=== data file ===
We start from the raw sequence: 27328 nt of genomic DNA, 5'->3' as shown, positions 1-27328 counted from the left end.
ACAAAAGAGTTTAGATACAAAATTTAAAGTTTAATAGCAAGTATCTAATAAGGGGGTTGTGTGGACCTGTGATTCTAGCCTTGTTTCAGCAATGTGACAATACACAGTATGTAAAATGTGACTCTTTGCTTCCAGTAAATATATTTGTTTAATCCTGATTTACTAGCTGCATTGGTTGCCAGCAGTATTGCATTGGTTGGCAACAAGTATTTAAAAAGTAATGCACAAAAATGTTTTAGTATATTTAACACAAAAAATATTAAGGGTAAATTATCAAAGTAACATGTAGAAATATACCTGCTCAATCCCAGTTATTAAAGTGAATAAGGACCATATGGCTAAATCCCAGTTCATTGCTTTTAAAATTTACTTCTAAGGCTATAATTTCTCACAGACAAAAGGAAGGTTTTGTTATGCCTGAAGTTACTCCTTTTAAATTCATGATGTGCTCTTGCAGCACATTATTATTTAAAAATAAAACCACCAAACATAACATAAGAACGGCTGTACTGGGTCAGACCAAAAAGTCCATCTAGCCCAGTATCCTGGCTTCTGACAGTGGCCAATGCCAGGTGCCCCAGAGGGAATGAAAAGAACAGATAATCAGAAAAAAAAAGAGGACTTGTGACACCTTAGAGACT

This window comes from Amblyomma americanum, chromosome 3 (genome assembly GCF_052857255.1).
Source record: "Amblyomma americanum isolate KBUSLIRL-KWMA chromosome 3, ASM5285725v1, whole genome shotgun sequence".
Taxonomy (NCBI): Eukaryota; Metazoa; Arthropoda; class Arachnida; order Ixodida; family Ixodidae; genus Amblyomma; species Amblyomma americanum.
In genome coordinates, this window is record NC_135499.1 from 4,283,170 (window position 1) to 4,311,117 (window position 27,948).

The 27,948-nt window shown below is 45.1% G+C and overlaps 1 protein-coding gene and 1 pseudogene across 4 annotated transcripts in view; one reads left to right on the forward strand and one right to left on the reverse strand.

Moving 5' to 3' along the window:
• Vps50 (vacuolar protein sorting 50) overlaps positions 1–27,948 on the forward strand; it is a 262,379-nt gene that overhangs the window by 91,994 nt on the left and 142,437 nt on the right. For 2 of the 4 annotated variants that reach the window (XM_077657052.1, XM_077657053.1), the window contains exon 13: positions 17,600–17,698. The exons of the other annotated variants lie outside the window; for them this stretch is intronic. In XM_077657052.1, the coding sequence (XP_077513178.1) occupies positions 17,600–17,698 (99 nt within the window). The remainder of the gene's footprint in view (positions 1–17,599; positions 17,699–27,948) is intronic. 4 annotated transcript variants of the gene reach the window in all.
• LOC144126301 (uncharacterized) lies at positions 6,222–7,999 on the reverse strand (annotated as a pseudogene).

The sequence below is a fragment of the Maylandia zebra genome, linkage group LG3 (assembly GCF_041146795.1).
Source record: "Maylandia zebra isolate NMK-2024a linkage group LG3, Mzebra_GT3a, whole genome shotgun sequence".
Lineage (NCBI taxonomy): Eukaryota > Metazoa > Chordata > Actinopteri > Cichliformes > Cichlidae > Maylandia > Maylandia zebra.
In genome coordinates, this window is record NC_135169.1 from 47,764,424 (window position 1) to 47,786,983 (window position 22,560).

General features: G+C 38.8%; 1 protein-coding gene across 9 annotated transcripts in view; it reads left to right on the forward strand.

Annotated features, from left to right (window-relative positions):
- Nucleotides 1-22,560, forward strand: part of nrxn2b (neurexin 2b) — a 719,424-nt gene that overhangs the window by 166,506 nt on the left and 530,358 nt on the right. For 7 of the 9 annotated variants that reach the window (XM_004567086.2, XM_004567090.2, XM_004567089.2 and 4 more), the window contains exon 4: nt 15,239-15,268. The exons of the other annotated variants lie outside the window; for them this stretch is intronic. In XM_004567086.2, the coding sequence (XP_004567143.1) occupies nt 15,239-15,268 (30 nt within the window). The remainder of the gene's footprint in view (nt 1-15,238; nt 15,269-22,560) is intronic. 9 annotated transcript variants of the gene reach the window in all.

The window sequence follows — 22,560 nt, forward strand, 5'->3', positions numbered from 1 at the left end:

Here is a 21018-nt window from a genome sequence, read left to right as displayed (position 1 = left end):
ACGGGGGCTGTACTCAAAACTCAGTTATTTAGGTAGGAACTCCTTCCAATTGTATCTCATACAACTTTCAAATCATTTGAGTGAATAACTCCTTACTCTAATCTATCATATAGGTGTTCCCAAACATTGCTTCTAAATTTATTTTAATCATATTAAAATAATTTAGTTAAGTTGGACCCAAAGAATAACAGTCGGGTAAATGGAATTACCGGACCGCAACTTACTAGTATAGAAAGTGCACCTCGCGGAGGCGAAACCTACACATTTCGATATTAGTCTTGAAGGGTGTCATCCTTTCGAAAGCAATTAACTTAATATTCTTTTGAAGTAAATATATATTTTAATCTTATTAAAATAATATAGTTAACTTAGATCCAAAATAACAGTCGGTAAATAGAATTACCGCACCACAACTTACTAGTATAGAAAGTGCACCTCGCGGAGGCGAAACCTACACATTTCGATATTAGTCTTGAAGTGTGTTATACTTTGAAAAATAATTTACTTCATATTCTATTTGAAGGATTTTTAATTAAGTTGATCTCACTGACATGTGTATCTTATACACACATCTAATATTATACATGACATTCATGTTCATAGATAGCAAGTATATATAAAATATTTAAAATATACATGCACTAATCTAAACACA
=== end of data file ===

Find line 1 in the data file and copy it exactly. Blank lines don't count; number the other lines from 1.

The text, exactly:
We start from the raw sequence: 27328 nt of genomic DNA, 5'->3' as shown, positions 1-27328 counted from the left end.